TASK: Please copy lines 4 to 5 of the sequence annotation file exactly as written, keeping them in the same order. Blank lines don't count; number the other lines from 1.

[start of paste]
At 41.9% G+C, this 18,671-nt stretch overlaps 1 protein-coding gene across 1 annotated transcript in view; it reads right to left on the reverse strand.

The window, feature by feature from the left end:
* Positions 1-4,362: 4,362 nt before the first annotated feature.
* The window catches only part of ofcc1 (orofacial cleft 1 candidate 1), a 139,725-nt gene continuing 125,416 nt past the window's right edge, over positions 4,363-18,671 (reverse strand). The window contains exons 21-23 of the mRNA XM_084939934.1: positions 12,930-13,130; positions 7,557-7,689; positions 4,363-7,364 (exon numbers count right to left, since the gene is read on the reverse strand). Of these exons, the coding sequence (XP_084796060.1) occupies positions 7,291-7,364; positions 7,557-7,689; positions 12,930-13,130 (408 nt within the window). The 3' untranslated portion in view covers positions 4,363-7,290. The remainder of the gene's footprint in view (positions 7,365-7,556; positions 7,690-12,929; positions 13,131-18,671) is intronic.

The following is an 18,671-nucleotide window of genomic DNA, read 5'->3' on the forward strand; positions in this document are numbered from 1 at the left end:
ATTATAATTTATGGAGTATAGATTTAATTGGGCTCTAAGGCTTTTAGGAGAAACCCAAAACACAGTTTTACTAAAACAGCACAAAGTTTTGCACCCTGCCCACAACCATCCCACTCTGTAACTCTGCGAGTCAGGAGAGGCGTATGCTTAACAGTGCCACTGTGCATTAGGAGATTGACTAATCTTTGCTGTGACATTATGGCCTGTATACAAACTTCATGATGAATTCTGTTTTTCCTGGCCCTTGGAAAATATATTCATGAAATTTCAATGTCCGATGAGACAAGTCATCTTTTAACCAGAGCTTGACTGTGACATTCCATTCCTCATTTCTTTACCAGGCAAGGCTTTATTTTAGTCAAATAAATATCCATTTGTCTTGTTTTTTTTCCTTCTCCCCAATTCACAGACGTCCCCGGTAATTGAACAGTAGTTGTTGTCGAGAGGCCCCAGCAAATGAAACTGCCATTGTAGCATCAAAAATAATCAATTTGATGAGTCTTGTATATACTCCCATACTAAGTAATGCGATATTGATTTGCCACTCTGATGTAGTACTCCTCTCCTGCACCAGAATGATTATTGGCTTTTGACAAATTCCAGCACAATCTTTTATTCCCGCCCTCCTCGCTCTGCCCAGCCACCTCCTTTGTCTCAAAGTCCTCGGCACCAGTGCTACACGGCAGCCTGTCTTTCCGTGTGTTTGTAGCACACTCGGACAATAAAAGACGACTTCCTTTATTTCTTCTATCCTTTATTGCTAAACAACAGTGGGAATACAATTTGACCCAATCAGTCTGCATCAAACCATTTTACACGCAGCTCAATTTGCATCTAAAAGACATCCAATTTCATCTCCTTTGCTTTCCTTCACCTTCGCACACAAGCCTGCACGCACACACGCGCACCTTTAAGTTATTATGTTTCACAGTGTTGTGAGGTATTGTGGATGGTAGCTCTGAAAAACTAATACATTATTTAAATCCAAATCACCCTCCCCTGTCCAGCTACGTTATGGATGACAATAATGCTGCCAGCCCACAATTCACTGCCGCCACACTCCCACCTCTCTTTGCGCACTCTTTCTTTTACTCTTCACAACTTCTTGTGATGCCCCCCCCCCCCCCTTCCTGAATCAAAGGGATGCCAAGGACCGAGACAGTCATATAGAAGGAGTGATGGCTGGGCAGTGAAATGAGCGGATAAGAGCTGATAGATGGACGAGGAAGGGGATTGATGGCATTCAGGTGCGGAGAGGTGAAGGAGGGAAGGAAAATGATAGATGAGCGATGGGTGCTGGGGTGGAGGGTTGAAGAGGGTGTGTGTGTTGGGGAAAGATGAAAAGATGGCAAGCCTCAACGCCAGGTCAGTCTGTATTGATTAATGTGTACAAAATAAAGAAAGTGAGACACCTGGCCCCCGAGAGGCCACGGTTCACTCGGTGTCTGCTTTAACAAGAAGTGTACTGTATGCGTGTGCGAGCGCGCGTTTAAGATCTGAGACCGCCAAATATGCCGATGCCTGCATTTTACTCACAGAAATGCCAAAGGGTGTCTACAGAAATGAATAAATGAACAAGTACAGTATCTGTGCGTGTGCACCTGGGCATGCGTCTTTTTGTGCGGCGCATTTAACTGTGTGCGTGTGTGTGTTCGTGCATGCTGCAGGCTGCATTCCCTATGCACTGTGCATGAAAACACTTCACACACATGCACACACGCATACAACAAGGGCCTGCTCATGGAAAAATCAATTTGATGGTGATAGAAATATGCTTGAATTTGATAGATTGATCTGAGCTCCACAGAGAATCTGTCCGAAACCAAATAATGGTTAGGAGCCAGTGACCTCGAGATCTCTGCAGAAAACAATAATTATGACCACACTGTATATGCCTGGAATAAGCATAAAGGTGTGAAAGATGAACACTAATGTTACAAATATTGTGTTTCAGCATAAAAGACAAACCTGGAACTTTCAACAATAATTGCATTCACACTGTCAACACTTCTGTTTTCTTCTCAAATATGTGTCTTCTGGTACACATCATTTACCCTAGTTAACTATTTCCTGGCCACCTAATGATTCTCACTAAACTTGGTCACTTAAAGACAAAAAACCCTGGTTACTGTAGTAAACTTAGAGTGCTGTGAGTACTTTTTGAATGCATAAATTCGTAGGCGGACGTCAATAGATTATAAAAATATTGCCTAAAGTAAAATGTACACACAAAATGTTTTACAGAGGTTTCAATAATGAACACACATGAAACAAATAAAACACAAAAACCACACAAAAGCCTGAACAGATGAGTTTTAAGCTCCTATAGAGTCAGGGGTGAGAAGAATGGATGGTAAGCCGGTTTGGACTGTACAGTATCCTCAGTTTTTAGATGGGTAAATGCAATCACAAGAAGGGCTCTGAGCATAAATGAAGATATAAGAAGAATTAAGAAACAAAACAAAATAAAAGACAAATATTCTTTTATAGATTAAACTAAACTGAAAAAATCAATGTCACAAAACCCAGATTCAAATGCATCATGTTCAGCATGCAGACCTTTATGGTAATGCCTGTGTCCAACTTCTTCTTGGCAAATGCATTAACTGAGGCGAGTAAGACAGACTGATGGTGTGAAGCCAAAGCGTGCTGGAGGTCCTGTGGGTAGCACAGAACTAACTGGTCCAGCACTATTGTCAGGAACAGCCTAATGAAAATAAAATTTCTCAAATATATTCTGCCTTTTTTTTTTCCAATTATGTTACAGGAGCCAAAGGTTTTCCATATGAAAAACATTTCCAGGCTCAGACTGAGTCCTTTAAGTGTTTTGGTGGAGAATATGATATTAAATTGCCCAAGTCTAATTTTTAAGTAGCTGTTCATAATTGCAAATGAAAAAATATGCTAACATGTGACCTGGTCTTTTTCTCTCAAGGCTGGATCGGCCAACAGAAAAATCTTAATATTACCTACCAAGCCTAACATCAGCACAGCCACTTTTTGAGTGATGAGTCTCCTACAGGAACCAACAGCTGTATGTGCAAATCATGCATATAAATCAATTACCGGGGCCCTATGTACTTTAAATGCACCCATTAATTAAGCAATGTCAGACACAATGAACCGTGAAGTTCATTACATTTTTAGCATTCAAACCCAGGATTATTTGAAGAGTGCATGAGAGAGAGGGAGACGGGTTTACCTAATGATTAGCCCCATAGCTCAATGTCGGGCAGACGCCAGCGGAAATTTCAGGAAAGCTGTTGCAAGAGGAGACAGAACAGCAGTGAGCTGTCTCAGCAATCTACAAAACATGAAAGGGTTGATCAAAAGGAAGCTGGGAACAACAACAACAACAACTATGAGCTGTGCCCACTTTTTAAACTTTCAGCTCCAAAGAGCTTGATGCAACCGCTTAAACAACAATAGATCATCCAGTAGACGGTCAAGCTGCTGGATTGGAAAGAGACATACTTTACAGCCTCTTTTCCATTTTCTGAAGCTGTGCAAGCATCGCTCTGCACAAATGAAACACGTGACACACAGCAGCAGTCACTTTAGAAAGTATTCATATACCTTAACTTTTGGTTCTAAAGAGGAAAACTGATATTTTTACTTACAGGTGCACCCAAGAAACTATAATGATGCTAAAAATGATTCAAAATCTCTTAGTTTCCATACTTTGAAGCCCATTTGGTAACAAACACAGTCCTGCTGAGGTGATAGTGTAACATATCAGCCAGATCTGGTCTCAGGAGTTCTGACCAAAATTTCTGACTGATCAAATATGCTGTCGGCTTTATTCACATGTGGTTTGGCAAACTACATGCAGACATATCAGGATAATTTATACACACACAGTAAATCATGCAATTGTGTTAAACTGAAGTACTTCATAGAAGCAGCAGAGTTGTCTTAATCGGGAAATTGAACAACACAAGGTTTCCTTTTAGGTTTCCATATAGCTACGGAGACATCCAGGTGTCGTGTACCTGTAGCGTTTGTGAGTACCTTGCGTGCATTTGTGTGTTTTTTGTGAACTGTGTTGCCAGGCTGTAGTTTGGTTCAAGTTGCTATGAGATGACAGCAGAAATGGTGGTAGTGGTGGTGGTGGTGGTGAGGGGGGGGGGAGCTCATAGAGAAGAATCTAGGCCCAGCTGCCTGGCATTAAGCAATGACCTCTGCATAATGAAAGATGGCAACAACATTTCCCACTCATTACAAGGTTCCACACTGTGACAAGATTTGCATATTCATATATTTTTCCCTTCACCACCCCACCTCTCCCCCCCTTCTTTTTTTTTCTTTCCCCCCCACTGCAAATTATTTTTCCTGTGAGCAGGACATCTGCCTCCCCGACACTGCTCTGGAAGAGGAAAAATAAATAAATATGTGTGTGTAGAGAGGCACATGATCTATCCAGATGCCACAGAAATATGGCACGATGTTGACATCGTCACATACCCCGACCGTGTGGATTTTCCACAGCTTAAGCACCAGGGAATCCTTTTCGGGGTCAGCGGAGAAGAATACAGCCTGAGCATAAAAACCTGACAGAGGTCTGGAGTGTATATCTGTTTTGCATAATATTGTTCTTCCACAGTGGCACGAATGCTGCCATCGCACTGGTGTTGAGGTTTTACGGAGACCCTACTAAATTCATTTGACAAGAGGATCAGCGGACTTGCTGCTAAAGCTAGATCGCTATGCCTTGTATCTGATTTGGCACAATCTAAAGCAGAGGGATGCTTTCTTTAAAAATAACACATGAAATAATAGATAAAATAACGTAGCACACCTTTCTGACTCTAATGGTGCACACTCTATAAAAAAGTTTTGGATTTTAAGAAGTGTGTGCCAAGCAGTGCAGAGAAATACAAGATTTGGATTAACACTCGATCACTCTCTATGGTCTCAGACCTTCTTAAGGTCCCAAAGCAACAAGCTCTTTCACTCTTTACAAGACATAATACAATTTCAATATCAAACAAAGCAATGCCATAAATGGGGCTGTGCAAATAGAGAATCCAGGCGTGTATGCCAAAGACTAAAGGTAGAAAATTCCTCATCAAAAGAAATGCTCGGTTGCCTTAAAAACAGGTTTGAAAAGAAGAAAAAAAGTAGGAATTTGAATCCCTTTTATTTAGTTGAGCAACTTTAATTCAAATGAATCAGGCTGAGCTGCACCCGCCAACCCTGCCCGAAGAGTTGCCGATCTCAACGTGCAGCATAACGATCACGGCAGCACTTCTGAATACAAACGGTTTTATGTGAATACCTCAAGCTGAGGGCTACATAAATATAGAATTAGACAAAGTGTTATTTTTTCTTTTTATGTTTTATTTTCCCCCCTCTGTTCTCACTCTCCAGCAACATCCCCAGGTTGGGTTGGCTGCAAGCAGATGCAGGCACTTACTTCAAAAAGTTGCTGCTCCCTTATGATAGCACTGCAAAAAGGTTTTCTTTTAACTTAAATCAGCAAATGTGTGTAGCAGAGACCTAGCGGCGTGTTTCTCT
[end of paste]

* The window catches only part of ofcc1 (orofacial cleft 1 candidate 1), a 139,725-nt gene continuing 125,416 nt past the window's right edge, over positions 4,363-18,671 (reverse strand). The window contains exons 21-23 of the mRNA XM_084939934.1: positions 12,930-13,130; positions 7,557-7,689; positions 4,363-7,364 (exon numbers count right to left, since the gene is read on the reverse strand). Of these exons, the coding sequence (XP_084796060.1) occupies positions 7,291-7,364; positions 7,557-7,689; positions 12,930-13,130 (408 nt within the window). The 3' untranslated portion in view covers positions 4,363-7,290. The remainder of the gene's footprint in view (positions 7,365-7,556; positions 7,690-12,929; positions 13,131-18,671) is intronic.

The following is an 18,671-nucleotide window of genomic DNA, read 5'->3' on the forward strand; positions in this document are numbered from 1 at the left end: